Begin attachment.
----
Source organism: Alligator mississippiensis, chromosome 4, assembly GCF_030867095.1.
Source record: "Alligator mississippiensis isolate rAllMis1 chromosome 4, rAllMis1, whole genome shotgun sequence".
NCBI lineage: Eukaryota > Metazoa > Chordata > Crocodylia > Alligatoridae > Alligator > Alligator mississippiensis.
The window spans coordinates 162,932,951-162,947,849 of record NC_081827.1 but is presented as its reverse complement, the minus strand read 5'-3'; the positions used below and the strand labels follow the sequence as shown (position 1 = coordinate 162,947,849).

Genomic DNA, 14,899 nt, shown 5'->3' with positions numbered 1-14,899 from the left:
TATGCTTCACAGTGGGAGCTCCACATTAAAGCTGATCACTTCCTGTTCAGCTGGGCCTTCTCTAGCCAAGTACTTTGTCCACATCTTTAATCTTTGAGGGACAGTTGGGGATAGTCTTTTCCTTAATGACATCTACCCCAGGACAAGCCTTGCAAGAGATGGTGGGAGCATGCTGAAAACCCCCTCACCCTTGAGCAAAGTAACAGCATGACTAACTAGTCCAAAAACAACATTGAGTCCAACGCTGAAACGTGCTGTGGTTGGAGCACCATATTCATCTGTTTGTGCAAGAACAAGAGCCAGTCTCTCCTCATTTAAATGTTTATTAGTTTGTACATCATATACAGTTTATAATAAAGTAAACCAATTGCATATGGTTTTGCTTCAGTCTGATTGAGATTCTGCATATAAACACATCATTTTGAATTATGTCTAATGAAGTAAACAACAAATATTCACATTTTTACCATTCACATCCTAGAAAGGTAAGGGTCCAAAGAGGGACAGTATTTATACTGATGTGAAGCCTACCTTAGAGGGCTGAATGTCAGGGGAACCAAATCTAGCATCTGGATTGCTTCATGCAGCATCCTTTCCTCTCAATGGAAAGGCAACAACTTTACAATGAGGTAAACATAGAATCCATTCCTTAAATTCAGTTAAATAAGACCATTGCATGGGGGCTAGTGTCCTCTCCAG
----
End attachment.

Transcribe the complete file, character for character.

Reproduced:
Source organism: Alligator mississippiensis, chromosome 4, assembly GCF_030867095.1.
Source record: "Alligator mississippiensis isolate rAllMis1 chromosome 4, rAllMis1, whole genome shotgun sequence".
NCBI lineage: Eukaryota > Metazoa > Chordata > Crocodylia > Alligatoridae > Alligator > Alligator mississippiensis.
The window spans coordinates 162,932,951-162,947,849 of record NC_081827.1 but is presented as its reverse complement, the minus strand read 5'-3'; the positions used below and the strand labels follow the sequence as shown (position 1 = coordinate 162,947,849).

Genomic DNA, 14,899 nt, shown 5'->3' with positions numbered 1-14,899 from the left:
TATGCTTCACAGTGGGAGCTCCACATTAAAGCTGATCACTTCCTGTTCAGCTGGGCCTTCTCTAGCCAAGTACTTTGTCCACATCTTTAATCTTTGAGGGACAGTTGGGGATAGTCTTTTCCTTAATGACATCTACCCCAGGACAAGCCTTGCAAGAGATGGTGGGAGCATGCTGAAAACCCCCTCACCCTTGAGCAAAGTAACAGCATGACTAACTAGTCCAAAAACAACATTGAGTCCAACGCTGAAACGTGCTGTGGTTGGAGCACCATATTCATCTGTTTGTGCAAGAACAAGAGCCAGTCTCTCCTCATTTAAATGTTTATTAGTTTGTACATCATATACAGTTTATAATAAAGTAAACCAATTGCATATGGTTTTGCTTCAGTCTGATTGAGATTCTGCATATAAACACATCATTTTGAATTATGTCTAATGAAGTAAACAACAAATATTCACATTTTTACCATTCACATCCTAGAAAGGTAAGGGTCCAAAGAGGGACAGTATTTATACTGATGTGAAGCCTACCTTAGAGGGCTGAATGTCAGGGGAACCAAATCTAGCATCTGGATTGCTTCATGCAGCATCCTTTCCTCTCAATGGAAAGGCAACAACTTTACAATGAGGTAAACATAGAATCCATTCCTTAAATTCAGTTAAATAAGACCATTGCATGGGGGCTAGTGTCCTCTCCAG